The Future of Tall Buildings
I read recently that more high-rise buildings have been built in the past 20 years than existed before. That’s following 9/11, when everyone was afraid no one would want to work in a high-rise again! The tallest building in the world, the Burj Khalifa, was built just three years after 9/11. In the past 20 years, supertall buildings have been hardened and reconfigured for faster, safer exits, and building design concepts and codes have been forever altered. There has been intense collaboration among engineers, architects, fire/life-safety experts and elevator contractors to ensure that elevators remain operational during disasters. In addition to adjusting codes to allow for wider, smoke-resistant stairs, elevators are now increasingly equipped with battery systems, generator backup power and water-resistant components to protect equipment from fire-sprinkler damage. Many elevator lobbies now have raised sills to keep water from entering shafts. Development of occupant evacuation operation (OEO) elevators has increased the ability to evacuate buildings and fight fires.
What do the next 20 years hold for tall buildings? Will we work in them, shop in them and live in them? Certainly, we will, and possibly, all in the same building. The trend toward mixed-use buildings is increasing. Architect James von Klemperer of Kohn Pedersen Fox said mixed-use skyscrapers can help ensure those buildings become better assets for the community. The pandemic and climate change will also have the biggest influence on the designs of the future. Many countries have a goal of being carbon-neutral by 2050, so the next 20 years will be very important. Ventilation in high rises will have to be addressed, perhaps with operational windows or other ventilation options. The sealed-envelope building will disappear, as it is very expensive to cool and heat. Dan Winey, CEO of Gensler, said he thinks 20 years will see curtain walls on buildings that generate their own electricity through solar power. Timber may also be used in more buildings. Many architects see skyscrapers becoming more human-centric. Some believe that 30% of “days in the office” will change forever. Therefore, offices may become more flexible. More people will work from home, and robots may take over many of the low-level rote jobs.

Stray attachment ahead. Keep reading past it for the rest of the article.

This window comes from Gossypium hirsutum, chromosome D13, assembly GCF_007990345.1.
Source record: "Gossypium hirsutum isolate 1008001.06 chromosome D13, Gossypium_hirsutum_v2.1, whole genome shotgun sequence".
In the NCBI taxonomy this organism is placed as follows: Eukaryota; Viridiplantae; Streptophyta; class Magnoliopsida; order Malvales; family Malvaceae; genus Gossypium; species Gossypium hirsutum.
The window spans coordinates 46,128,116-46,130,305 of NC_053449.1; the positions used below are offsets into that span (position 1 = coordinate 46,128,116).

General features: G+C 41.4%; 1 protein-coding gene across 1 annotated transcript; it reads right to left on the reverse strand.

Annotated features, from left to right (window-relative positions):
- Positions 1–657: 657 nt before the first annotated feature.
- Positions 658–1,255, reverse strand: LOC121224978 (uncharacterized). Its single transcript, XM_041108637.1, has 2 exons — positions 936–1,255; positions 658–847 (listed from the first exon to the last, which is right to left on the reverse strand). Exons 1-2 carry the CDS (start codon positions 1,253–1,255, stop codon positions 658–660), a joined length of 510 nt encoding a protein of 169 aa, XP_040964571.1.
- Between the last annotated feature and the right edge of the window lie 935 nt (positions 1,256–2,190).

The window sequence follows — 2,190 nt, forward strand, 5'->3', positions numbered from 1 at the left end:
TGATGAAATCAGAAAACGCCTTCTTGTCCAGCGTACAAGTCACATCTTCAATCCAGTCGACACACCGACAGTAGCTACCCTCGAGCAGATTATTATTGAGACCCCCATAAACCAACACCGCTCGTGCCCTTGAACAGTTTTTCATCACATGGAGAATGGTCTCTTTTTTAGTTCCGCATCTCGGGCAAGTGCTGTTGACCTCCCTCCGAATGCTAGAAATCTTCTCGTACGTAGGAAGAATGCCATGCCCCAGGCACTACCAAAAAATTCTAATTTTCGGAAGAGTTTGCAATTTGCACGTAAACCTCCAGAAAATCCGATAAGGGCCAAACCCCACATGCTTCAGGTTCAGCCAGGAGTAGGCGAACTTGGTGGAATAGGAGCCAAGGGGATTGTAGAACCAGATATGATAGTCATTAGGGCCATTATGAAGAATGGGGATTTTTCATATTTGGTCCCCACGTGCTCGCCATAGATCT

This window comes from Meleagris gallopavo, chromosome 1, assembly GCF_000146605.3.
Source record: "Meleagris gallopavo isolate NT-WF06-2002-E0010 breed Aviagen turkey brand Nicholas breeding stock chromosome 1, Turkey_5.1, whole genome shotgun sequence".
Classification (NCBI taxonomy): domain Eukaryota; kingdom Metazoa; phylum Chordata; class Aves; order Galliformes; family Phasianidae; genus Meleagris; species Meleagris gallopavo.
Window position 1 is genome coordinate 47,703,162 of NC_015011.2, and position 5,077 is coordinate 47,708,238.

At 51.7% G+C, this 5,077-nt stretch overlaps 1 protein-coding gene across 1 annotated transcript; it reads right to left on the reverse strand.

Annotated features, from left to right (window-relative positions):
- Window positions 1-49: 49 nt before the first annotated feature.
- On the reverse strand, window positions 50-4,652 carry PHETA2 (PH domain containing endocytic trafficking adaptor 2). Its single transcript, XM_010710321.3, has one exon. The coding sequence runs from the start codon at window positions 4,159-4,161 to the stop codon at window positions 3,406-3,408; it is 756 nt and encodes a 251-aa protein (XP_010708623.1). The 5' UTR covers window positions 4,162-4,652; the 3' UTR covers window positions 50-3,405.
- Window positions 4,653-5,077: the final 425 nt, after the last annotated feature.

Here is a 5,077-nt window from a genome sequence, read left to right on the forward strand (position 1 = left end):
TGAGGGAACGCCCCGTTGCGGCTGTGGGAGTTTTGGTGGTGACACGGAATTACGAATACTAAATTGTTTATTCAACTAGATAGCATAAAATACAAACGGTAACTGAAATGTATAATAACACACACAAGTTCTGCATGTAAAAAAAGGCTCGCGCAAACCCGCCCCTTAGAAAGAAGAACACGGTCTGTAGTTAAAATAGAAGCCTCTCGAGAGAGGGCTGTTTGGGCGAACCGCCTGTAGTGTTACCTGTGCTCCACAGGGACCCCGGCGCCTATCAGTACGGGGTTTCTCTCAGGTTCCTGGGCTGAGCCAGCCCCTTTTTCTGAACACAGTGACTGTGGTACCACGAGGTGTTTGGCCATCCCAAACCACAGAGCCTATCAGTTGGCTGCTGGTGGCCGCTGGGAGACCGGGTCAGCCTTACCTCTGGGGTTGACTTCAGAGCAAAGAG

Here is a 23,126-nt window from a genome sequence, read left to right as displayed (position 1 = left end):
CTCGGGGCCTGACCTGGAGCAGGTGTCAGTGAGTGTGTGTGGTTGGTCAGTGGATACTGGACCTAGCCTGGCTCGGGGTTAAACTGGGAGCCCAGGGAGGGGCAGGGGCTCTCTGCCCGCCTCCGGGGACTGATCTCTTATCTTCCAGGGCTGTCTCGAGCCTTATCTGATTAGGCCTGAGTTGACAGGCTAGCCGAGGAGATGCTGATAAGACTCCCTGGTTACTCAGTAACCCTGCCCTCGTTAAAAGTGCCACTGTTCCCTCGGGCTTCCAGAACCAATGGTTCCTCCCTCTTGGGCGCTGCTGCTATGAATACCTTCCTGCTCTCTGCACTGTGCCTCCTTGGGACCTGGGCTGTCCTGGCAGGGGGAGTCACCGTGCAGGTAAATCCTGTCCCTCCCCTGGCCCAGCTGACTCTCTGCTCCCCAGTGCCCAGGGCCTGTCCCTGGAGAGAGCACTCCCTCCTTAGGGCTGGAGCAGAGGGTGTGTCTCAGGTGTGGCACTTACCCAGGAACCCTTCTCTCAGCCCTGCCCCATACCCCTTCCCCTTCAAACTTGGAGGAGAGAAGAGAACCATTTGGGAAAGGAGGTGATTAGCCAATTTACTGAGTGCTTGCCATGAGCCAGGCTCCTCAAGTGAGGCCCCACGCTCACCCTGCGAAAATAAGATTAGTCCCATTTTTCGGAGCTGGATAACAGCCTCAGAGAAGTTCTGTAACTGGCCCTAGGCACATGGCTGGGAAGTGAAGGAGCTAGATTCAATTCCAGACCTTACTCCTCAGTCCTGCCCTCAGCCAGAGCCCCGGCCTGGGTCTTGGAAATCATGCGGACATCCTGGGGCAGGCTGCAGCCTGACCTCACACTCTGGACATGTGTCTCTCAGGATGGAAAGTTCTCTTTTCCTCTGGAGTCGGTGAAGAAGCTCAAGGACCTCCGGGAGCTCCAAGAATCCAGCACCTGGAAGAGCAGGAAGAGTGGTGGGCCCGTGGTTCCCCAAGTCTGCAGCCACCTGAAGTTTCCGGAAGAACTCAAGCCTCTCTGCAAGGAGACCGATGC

What does this mean for the elevator industry? Maybe not much in the short-term. But, long-term, we will grow and innovate along with the architects and developers. It is already happening. I hear whispers of robot installations, drone inspections and solar-powered elevators. I can’t wait to see what happens.
In the meantime, we celebrate vertical transportation (VT) in Dazzling, Colorful, Diverse: EW’s 2021 Photo Contest Winners by Kaija Wilkinson. Every year, we are indeed dazzled by the beauty of our industry and its equipment. Out in the field, our winning photographers give a unique viewpoint, and we are happy to publish it in our pages.
Another feature with an artistic flair is Soaring Views by Lindsay Fletcher. Toshiba Elevator Middle East provided the VT for the towers of Harbour Views, the tallest twin towers on Creek Island in Dubai.
Our focus this month is on Brakes, a subject we rarely address. The articles we received are excellent. They are:
- Unitized vs. Caliper vs. Drum by Brian Mather. The author describes the differences and similarities of three types of electromagnetic brakes.
- Elevator Safety Requires Quality submitted by mayr. In this Readers’ Platform, the author argues that just being able to manufacture brakes is not enough. Elevator contractors must choose reliability and experience to avoid surprises.
- Elevator Brakes 1895–1927 by Dr. Lee Gray. Our historian goes back to Annett’s book with discussions about post-modern brakes. Then he brings us forward into the 20th century.
Finally, we have an exciting feature, Vision Realized, by Wilkinson. Earlier this month, EW traveled to the opening of the brand-new National Training Center unveiled by the National Elevator Industry Education Program and International Union of Elevator Constructors officials. In Warwick, Rhode Island, the 98,000-ft2 facility is state of the art. As training becomes more important than ever for our industry, I am reminded that “a rising tide lifts all boats.”